The Volstead Act, which introduced the Prohibition era to the United States that lasted from 1920 to 1933, was a bad idea, because it did not work the way it had been planned. Boardwalk Empire shows how a group of gangsters became millionaires by smuggling alcohol into the US every which way, killing whoever stood in-between them and the alcohol they wanted to illegally import into the US. The series centers around Nucky Thompson, played by always awesome Steve Buscemi and based on a real-life person. Nucky is the treasurer of Atlantic City, but basically controls the entire city, and when the Volstead Act is officialized, he and a group of politicians and gangsters decide to cash in. The first 3 seasons of this historic TV show are epic and thrilling, with an amazing ensemble cast, including not only good old Steve, but also Michael K. Williams, Michael Shannon, and Daredevil Charlie Cox. The scale of this superbly written drama really reaches epic proportions, considering the producers were unable to shoot scenes on the actual boardwalk in AC, so they built a new one in another city, furnishing it with amazing details from original 1920’s postcards and photos. The wardrobe and cars used in the show are so true to the prohibition era the production costs must have been astronomically high, and it pays off: anyone watching will definitely feel like they were transported right into the year 1920. Add to that the amazing variety of characters and gripping dialogue (as usual for HBO), this show is just fun to watch. It can be quite gory at times, though (there is a scene in season 2 where someone is literally scalped), so it might not be suitable for people with weak stomachs, but that just proves how amazing the special effects make-up is, as well. Characters you hate will die, and characters you love will die, and you just have to know how the story continues. There are several characters involved in the plot who existed in real life, such as Charlie Luciano, Bugsy Segel, and Al Capone (portrayed perfectly by Stephen Graham), which again proves the attention to detail applied to the writing. Season 4 loses some of the show’s excitement and speed, and season 5 seems like a tired, idea-lacking wrap-up that had me quite disappointed, but the first 3 seasons are just plain brilliant TV drama.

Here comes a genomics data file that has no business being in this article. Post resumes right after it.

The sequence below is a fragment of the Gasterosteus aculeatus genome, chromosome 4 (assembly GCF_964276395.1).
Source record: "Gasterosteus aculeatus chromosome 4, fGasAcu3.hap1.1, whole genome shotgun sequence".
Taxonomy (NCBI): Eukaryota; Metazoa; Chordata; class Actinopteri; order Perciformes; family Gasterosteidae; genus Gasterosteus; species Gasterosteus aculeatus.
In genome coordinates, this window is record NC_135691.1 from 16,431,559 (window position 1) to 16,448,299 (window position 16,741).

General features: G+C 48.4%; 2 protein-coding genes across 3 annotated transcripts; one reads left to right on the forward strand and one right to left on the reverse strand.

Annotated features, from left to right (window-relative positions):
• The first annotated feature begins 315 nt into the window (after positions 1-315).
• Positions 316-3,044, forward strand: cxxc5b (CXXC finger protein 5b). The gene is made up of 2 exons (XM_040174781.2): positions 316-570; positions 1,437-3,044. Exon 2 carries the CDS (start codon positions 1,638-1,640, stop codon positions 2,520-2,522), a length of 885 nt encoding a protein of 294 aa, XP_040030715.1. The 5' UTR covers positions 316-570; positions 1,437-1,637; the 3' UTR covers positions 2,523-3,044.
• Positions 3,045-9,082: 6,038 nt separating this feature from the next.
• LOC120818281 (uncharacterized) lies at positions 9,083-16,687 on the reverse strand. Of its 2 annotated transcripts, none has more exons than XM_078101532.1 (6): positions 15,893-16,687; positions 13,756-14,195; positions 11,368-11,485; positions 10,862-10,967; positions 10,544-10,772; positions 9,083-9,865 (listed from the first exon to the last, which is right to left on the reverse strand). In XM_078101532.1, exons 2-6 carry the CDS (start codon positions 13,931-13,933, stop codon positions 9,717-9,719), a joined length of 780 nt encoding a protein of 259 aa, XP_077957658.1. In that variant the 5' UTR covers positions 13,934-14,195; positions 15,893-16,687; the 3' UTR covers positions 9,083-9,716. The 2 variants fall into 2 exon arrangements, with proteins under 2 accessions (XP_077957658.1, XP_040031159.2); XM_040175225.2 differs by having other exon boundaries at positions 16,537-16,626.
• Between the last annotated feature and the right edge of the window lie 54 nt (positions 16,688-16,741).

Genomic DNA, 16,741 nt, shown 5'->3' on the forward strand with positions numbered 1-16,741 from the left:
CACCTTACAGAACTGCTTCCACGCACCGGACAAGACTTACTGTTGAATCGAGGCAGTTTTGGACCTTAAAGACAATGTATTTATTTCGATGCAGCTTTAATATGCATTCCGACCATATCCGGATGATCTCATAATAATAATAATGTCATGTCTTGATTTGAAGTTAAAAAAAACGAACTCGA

“We been on the road for eighteen hours. I need a bath, some chow, and then you and me sit down, and we talk about who dies, eh?”